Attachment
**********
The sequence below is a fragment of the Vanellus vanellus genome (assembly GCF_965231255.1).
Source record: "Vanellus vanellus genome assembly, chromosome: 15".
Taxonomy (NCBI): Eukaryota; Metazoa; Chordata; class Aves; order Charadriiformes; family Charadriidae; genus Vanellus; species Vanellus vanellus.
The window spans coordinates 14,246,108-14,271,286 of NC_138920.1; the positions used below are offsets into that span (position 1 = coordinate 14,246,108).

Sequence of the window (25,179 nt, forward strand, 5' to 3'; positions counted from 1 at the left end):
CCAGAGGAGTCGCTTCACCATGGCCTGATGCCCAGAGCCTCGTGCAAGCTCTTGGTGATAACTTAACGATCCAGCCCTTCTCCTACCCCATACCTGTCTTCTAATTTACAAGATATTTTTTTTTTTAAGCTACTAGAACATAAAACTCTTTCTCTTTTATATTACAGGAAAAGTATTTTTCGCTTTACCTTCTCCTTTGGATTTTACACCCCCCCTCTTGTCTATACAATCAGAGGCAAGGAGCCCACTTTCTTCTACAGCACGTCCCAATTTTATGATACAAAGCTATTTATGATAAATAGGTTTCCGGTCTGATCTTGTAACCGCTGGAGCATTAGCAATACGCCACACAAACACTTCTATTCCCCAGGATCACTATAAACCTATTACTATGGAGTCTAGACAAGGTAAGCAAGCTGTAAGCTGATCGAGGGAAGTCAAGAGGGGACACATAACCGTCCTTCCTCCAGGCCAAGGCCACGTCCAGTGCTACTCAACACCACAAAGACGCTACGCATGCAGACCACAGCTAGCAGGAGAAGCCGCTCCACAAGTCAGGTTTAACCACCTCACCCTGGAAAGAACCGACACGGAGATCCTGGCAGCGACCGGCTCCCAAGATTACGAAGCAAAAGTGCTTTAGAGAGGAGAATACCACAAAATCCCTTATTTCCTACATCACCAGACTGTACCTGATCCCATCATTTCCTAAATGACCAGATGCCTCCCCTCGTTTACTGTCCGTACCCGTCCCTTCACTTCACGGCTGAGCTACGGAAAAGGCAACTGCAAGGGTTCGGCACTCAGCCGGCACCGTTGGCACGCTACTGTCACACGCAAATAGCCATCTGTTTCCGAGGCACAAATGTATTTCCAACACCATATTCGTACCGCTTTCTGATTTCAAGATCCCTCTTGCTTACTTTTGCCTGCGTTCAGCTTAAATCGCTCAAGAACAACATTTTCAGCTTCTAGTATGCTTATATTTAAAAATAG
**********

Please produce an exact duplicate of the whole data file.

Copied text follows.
The sequence below is a fragment of the Vanellus vanellus genome (assembly GCF_965231255.1).
Source record: "Vanellus vanellus genome assembly, chromosome: 15".
Taxonomy (NCBI): Eukaryota; Metazoa; Chordata; class Aves; order Charadriiformes; family Charadriidae; genus Vanellus; species Vanellus vanellus.
The window spans coordinates 14,246,108-14,271,286 of NC_138920.1; the positions used below are offsets into that span (position 1 = coordinate 14,246,108).

Sequence of the window (25,179 nt, forward strand, 5' to 3'; positions counted from 1 at the left end):
CCAGAGGAGTCGCTTCACCATGGCCTGATGCCCAGAGCCTCGTGCAAGCTCTTGGTGATAACTTAACGATCCAGCCCTTCTCCTACCCCATACCTGTCTTCTAATTTACAAGATATTTTTTTTTTTAAGCTACTAGAACATAAAACTCTTTCTCTTTTATATTACAGGAAAAGTATTTTTCGCTTTACCTTCTCCTTTGGATTTTACACCCCCCCTCTTGTCTATACAATCAGAGGCAAGGAGCCCACTTTCTTCTACAGCACGTCCCAATTTTATGATACAAAGCTATTTATGATAAATAGGTTTCCGGTCTGATCTTGTAACCGCTGGAGCATTAGCAATACGCCACACAAACACTTCTATTCCCCAGGATCACTATAAACCTATTACTATGGAGTCTAGACAAGGTAAGCAAGCTGTAAGCTGATCGAGGGAAGTCAAGAGGGGACACATAACCGTCCTTCCTCCAGGCCAAGGCCACGTCCAGTGCTACTCAACACCACAAAGACGCTACGCATGCAGACCACAGCTAGCAGGAGAAGCCGCTCCACAAGTCAGGTTTAACCACCTCACCCTGGAAAGAACCGACACGGAGATCCTGGCAGCGACCGGCTCCCAAGATTACGAAGCAAAAGTGCTTTAGAGAGGAGAATACCACAAAATCCCTTATTTCCTACATCACCAGACTGTACCTGATCCCATCATTTCCTAAATGACCAGATGCCTCCCCTCGTTTACTGTCCGTACCCGTCCCTTCACTTCACGGCTGAGCTACGGAAAAGGCAACTGCAAGGGTTCGGCACTCAGCCGGCACCGTTGGCACGCTACTGTCACACGCAAATAGCCATCTGTTTCCGAGGCACAAATGTATTTCCAACACCATATTCGTACCGCTTTCTGATTTCAAGATCCCTCTTGCTTACTTTTGCCTGCGTTCAGCTTAAATCGCTCAAGAACAACATTTTCAGCTTCTAGTATGCTTATATTTAAAAATAG